Sunday, July 22, 2007

Mothers plan peaceful alternative to rally

Friday, July 20, 2007
By Kathy Jessup 388-8590

A group of more than 100 Kalamazoo-area mothers is asking for city, church and community help in organizing an alternative to an Aug. 4 white supremacists' rally planned here.

Organizers hope to pattern ``Party With a Purpose'' after traditional family reunions and include activities and food that will appeal to people of all ages.

The daylong event will conclude with a candlelight prayer vigil dedicated to ``supporting a truce between the territorial division which is segregating the north, south, east and west sides of town,'' said Stephanie Moore, one of the organizers.

Mothers of Hope is making a public appeal for volunteers, financial support, donated prizes and food to underwrite what it hopes will be a peaceful event for hundreds of people.

Organizers are keeping publicly mum on the location for the alternative rally, saying they fear white-supremacist supporters could show up to incite violence. The white supremacists' rally will be in the main parking lot of the Kalamazoo Department of Public Safety's headquarters on Crosstown Parkway, according to an Internet posting by Turner.

Moore and Yolanda Neals, Mothers of Hope members, said local churches will serve as pickup and drop-off points for participants. The group has asked Metro Transit to assist in transportation, and church buses also are being enlisted.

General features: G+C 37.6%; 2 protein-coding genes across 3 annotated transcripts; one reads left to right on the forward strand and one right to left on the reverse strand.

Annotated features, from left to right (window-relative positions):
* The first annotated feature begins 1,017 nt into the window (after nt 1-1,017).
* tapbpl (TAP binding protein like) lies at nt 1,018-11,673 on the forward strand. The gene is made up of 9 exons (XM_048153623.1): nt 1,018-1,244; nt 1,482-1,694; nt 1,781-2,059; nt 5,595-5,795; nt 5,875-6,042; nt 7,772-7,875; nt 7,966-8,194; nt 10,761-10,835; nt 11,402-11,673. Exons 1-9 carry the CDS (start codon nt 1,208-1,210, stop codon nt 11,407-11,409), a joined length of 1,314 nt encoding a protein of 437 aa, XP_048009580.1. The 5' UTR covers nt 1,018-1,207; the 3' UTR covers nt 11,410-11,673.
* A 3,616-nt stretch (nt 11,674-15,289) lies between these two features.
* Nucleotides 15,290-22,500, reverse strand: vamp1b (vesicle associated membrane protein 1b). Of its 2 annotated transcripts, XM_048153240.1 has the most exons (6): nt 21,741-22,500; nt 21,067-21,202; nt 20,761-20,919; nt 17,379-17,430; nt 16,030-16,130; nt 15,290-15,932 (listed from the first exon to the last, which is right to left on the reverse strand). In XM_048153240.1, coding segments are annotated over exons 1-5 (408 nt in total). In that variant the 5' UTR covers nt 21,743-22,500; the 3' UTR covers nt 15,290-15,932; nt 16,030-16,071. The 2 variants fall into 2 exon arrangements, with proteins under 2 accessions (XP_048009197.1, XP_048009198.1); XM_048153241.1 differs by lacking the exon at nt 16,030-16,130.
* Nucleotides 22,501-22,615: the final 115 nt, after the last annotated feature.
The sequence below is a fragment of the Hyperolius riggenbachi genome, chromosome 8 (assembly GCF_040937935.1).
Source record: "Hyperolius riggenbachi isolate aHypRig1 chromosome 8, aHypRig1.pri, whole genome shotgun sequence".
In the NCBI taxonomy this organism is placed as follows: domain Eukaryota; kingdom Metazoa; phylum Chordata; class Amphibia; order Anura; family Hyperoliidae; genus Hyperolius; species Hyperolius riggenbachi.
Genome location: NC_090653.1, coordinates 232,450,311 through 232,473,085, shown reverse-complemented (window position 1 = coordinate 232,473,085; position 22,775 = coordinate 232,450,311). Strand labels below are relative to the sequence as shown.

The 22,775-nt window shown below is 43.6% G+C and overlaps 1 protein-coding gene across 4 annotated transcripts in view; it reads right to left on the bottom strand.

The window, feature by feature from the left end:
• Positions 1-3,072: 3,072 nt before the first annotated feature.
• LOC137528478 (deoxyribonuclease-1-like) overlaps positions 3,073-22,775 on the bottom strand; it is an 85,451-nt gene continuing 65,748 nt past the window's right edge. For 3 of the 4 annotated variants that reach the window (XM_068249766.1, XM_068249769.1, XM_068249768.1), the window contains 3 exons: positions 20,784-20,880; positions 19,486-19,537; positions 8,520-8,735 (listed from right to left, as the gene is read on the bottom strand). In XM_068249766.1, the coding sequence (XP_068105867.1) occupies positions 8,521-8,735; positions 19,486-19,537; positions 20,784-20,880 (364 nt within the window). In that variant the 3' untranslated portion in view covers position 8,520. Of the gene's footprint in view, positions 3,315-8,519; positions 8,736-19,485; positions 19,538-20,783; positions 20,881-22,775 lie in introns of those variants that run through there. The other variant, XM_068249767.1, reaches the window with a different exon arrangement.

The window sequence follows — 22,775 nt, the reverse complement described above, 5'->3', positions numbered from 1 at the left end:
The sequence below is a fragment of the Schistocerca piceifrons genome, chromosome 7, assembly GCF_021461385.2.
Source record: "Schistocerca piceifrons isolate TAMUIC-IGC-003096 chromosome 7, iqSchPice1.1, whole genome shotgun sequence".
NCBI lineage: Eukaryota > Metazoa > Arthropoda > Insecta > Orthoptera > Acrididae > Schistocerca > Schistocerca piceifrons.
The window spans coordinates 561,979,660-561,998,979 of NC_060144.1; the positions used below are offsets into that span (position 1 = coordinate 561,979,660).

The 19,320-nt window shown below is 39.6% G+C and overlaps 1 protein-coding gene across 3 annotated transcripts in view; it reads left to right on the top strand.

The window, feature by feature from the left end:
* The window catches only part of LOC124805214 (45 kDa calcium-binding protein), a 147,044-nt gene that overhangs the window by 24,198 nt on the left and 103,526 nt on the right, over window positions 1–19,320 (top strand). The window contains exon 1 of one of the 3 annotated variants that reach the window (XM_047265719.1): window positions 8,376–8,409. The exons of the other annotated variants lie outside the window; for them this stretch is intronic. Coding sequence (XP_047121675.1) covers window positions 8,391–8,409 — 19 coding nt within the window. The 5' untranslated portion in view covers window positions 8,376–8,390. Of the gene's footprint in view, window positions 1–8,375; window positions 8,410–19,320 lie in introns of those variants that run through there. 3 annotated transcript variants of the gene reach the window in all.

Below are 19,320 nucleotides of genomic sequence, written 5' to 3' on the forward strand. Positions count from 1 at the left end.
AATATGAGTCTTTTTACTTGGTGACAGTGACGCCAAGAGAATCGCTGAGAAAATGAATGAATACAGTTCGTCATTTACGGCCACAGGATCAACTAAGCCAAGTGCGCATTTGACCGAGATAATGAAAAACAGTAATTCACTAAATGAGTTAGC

``We are feverishly reaching out to the city of Kalamazoo, business and organizations to drum up money and support to pull off this miracle,'' Neals said. ``We hope to host what we are calling the ultimate family reunion in a way that is massively attractive to the African-American community.''

Gwen Hillman and Delores Johnson, founding members of Mothers of Hope, said local church youth groups and choirs are being invited to provide entertainment. They've also asked churches to encourage ``a strong presence of men at this event.''

Kanika Fullerton, also on the planning committee, said young people have helped design the events and are organizing ``a street team to spread the word.''

Some minority residents have criticized the city's low-key approach to the supremacists' event, suggesting local leaders should show more outspoken opposition.

Local law enforcement and government officials said the city will be on alert and are encouraging people who disagree with the anti-minority message to stay away from that rally.

New Jersey radio talk-show host Hal Turner said he's staging the white-supremacist event in Kalamazoo in reaction to recent crimes here he attributes to black youths.

Taylor's opponents say he advocates racial bigotry and violence, pitting whites against all other races.

For information on the alternative rally or to offer assistance, contact Neals at


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